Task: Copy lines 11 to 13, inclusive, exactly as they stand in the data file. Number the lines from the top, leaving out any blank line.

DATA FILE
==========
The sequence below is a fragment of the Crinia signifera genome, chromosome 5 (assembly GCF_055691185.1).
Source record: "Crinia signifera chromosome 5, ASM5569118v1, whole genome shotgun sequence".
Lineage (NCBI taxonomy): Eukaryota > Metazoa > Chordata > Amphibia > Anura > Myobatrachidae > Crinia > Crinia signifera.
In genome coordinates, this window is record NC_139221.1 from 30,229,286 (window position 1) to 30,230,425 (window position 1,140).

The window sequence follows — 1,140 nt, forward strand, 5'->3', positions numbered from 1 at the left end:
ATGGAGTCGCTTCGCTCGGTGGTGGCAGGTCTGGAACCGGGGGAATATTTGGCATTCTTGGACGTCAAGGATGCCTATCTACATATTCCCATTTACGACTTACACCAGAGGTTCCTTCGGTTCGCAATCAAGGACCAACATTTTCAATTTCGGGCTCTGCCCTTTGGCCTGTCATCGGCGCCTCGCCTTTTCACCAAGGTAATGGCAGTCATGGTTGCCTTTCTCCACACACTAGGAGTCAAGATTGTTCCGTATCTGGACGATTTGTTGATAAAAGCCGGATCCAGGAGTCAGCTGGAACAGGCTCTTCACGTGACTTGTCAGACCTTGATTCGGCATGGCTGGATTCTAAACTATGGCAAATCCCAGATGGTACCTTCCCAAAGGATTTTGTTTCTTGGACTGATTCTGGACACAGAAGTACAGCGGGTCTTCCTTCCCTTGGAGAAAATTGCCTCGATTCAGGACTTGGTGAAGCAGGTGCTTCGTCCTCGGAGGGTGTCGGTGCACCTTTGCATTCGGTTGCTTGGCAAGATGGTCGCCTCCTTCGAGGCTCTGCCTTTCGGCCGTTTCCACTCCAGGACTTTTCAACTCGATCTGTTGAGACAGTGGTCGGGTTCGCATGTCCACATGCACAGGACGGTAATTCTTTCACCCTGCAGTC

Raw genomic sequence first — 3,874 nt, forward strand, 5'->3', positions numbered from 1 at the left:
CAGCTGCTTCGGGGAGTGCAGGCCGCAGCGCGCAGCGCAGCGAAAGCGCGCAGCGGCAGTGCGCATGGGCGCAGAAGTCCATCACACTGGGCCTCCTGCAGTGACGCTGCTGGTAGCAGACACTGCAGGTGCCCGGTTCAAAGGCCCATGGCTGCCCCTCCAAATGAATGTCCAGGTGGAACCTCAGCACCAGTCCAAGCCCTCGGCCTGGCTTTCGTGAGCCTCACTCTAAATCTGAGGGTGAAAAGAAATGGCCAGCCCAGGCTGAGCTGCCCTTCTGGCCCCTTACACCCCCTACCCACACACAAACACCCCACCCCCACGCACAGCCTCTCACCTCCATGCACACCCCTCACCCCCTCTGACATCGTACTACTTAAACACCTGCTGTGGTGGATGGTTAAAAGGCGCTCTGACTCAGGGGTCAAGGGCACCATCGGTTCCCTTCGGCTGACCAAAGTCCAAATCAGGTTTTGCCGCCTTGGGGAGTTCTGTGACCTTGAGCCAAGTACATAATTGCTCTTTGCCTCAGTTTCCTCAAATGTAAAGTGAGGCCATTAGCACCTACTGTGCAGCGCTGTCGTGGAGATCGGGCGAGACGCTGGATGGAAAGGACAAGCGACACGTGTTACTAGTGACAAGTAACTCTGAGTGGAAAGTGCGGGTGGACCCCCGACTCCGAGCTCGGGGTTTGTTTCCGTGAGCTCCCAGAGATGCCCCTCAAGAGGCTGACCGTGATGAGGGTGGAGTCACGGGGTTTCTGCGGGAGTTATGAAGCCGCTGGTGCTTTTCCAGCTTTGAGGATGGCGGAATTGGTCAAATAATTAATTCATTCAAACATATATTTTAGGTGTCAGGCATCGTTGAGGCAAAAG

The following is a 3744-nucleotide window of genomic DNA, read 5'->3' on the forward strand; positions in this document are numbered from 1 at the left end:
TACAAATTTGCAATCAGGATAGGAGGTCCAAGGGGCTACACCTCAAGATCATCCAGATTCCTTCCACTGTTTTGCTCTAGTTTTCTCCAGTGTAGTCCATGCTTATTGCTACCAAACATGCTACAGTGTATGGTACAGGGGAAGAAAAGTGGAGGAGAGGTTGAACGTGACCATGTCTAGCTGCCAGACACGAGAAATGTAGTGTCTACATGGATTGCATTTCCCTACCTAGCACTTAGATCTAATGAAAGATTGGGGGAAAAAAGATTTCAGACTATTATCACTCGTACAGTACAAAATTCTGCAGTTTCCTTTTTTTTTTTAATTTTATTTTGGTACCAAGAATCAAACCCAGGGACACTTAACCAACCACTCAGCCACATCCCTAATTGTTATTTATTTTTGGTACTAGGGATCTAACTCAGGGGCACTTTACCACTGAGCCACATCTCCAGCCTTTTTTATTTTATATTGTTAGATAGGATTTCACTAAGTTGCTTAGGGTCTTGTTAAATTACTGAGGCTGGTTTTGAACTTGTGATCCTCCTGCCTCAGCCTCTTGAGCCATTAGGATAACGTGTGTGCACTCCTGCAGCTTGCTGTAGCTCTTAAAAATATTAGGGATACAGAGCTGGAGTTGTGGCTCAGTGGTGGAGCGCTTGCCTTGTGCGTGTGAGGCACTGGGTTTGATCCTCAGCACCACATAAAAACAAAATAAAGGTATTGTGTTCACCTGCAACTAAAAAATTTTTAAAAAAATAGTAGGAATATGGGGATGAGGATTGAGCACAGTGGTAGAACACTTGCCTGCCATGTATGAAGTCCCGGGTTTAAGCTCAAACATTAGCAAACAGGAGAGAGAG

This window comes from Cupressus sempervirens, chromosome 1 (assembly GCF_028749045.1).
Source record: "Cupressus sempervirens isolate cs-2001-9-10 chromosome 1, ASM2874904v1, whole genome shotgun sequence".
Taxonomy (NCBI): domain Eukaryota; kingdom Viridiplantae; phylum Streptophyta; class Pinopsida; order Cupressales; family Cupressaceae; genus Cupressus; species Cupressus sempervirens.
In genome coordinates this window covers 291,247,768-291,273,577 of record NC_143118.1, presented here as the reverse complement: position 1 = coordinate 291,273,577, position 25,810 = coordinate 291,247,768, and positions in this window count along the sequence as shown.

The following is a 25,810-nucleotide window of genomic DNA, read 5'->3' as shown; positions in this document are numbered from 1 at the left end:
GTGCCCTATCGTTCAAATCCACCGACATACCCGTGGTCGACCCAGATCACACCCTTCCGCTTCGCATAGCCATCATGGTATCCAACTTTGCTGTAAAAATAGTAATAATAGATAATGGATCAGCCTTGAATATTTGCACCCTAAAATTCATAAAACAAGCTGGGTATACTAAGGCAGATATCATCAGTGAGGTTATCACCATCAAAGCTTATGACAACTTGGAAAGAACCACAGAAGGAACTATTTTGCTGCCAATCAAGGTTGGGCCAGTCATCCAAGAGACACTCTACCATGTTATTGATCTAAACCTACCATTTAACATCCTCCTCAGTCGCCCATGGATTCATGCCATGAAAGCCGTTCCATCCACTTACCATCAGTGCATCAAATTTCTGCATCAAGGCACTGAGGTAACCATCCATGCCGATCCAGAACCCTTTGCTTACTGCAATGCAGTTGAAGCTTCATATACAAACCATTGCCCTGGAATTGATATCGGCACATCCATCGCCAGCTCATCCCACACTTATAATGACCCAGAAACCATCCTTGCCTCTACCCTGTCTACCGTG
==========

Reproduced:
This window comes from Cupressus sempervirens, chromosome 1 (assembly GCF_028749045.1).
Source record: "Cupressus sempervirens isolate cs-2001-9-10 chromosome 1, ASM2874904v1, whole genome shotgun sequence".
Taxonomy (NCBI): domain Eukaryota; kingdom Viridiplantae; phylum Streptophyta; class Pinopsida; order Cupressales; family Cupressaceae; genus Cupressus; species Cupressus sempervirens.